Free open markets work better than central bureaucracies.
The excellence of the exchange solution becomes even more evident when contrasted with the defects of a bureaucratic solution. The bureaucrat … (gives the people) what he thinks is good for them, and he gives it in the measure he finds possible or convenient; nor can he do other wise, for the brains of a bureaucrat are not equal to the task of thinking of everything; only the brains of all men together can even approximate to that. … when a limited liability company has served its day, it goes to bankruptcy court; but when bureaucrats take over power, they intend to stay. … when the pressure of terrorism is needed to oil the wheels of enterprise, then the immediate effect is either an explosion or else servile degeneracy. … the exchange solution is a dynamic equilibrium resting on the equilibria of markets. … every product of the exchange economy must mate through exchange with some other product, and the ratio in which the two mate is the exchange value. The generality of this equilibrium makes it indifferent to endless complexity and endless change; for it stands on a level above all particular products and all particular modes of production. While these multiply and vary indefinitely, the general equilibrium of the exchange process continues to answer with precision the complex question, Who, among millions of persons, does what, among millions of tasks, in return for which, among millions of rewards? Nor is the dynamic solution unaccompanied by a continuous stimulus to better efforts and more delicate ingenuity. For the uniformity of prices means that the least efficient of those actually producing will at least subsist, while every step above the minimum efficiency yields a proportionately greater return. (CWL 21, 34-35)
In the first section .I., we’ll list a) a ranking or scale of preferences of meanings and values within the ecology in which humans live, b) money’s values from different points of view, and c) an ordered hierarchy of economic activity. In the second section .II., we’ll add detail to that scale of preferences and situate money’s values and the ordered hierarchy within the scale. Finally .III., we’ll display excerpts to point readers to original sources. One might find this outline useful when reading A Must-Read: Fred Lawrence, “Money, Institutions, And The Human Good”: An Ordered Perspective Distinguishing Social and Monetary Values. Lawrence points out that Lonergan properly clarifies the concept of exchange value in a free exchange process so as to destroy with a single stroke the mistakenconcepts of Adam Smith, John Locke, David Ricardo, and Karl Marx.
Not only do feelings respond to value. They do so in accord with some scale of preference. So we may distinguish vital, social, cultural, personal, and religious values in an ascending order. (CWL 14, 31-2/32-3) (Continue reading)
On Saturday, 12/19/ 2020,John Cochrane‘s blog “Bisin on MMT Rhetoric” cited Alberto Bisin’s review of Stephanie Kelton’s Book “The Deficit Myth. “ Alberto Bisin contends, as do we, that So-Called Modern Monetary Theory, as espoused by Kelton and others, does not qualify as a theory. Cochrane quotes Bisin:
The book should be seen as a rhetorical exercise. Indeed, it is the core of MMT that appears as merely a rhetorical exercise. As such it is interesting, but not a theory in any meaningful sense I can make of the word. The T in MMT is more like a collection of interrelated statements floating in fluid arguments. Never is its logical structure expressed in a direct, clear way, from head to toe.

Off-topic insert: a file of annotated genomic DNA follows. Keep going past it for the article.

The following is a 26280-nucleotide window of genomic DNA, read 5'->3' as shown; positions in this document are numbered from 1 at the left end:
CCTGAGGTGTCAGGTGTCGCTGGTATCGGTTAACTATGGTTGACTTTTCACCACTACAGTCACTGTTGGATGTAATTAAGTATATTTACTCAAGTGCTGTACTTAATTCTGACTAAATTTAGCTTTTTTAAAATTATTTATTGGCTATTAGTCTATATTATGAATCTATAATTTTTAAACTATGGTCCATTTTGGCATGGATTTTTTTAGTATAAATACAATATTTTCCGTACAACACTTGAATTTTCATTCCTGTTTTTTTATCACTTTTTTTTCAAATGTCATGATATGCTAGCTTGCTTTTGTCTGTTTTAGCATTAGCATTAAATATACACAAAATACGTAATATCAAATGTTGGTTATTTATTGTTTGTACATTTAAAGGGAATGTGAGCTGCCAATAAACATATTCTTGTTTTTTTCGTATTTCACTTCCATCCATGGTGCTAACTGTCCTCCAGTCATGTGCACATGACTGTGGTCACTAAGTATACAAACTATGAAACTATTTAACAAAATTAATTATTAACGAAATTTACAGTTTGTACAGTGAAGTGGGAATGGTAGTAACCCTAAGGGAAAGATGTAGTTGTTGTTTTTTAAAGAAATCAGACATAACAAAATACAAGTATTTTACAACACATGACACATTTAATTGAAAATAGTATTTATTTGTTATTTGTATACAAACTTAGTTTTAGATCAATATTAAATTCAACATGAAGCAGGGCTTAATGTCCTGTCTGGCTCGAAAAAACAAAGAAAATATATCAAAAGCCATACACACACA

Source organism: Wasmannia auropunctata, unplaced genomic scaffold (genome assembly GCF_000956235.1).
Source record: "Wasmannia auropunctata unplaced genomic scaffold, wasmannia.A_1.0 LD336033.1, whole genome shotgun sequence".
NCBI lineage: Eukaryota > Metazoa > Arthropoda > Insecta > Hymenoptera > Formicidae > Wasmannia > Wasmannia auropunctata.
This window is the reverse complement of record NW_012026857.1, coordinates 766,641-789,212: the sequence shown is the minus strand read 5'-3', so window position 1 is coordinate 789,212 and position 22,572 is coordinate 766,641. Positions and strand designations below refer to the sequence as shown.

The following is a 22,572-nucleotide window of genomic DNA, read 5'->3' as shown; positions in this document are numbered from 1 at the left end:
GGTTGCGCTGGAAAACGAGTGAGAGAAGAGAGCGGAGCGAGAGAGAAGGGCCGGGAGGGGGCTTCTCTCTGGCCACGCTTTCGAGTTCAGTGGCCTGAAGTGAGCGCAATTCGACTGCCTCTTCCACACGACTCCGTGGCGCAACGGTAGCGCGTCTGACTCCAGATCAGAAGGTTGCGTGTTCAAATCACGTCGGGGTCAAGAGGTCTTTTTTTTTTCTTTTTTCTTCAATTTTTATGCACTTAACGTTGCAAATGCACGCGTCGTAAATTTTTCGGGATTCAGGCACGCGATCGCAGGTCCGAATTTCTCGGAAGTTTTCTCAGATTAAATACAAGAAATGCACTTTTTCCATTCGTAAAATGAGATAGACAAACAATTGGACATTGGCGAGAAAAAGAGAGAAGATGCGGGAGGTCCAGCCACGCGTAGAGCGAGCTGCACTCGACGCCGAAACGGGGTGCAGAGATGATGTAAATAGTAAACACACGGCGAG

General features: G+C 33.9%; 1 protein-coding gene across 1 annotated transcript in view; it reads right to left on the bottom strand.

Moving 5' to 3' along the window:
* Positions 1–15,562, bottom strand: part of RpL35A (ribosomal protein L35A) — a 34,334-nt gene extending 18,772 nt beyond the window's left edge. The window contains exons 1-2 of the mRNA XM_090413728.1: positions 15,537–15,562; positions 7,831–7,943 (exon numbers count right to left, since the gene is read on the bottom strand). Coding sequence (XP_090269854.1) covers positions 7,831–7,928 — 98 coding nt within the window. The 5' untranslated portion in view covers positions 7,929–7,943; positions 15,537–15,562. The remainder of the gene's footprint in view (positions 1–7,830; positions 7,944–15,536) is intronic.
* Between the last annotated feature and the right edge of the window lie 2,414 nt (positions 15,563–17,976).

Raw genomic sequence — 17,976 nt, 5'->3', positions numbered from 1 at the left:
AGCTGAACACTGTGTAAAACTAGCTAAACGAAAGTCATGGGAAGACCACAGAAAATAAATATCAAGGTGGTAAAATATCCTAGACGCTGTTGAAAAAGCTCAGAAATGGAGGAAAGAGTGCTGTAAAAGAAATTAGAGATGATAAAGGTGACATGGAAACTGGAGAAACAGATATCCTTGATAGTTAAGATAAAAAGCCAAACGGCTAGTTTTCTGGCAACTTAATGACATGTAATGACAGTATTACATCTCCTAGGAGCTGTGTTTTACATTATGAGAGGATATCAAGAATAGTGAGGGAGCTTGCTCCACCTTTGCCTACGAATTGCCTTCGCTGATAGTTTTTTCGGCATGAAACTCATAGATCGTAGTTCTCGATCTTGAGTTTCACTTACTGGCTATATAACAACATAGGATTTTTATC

For an ordered perspective on the role of culture in the ecology consisting of the schemes of recurrence of a) technology, b) production and exchange, and c) politics, one should read Fred Lawrence’s article, “Money, Institutions, and the Human Good.”Continue reading →
N. Gregory Mankiw’s two textbooks – Principles of Microeconomics (Fourth Edition, 2007) and Brief Principles of Macroeconomics (Fifth Edition, 2009) – have their first chapter entitled “Ten Principles of Economics.” The first four of the ten principles deal with the concept of efficient cause consisting in the subjectivepsychology of human participants as they make microeconomic decisions about their personal economic well-being. In contrast, Lonergan’s Macroeconomic Dynamics: An Essay in Circulation Analysis (1999) first treats the objective macroeconomic situation to whose laws the psychological participants must adapt in the conduct of their lives. Lonergan seeks the immanent macroeconomic intelligibility of the objectivesystem of production and exchange. Both Mankiw and Lonergan deal intelligently in the micro and macro realms. Lonergan seeks to treat “first thing first.” Continue reading →
Preliminary note: In this section we are addressing the proper understanding and management of the economic process in normal, non-pandemic times. We affirm that the current pandemic calls for extraordinary measures.
Unwittingly, first out of ignorance and recently as necessitated by a pandemic, some nations, including the U.S., are wandering into the ultimatemenace to the financial system, the spending without constraint blessed and recommended by unscientific Modern Monetary Theory. (Click here and here) The systematic result of MMT’s unconstrained printing of money, unjustified by corresponding production of goods and services, is rampant inflation in prices for a) goods and services and/or b) financial assets. (Continue reading)
Concomitance is, I would claim, the key word in Lonergan’s economic thinking. [Philip McShane, [Fusion 1, page 4 ftnt 10]
Recall that the subtitle of CWL 15 is “An Essay in Circulation Analysis”. It is by virtue of concomitance that continuity and equilibrium are achieved so as to constitute an orderly process of circulations. (Continue reading)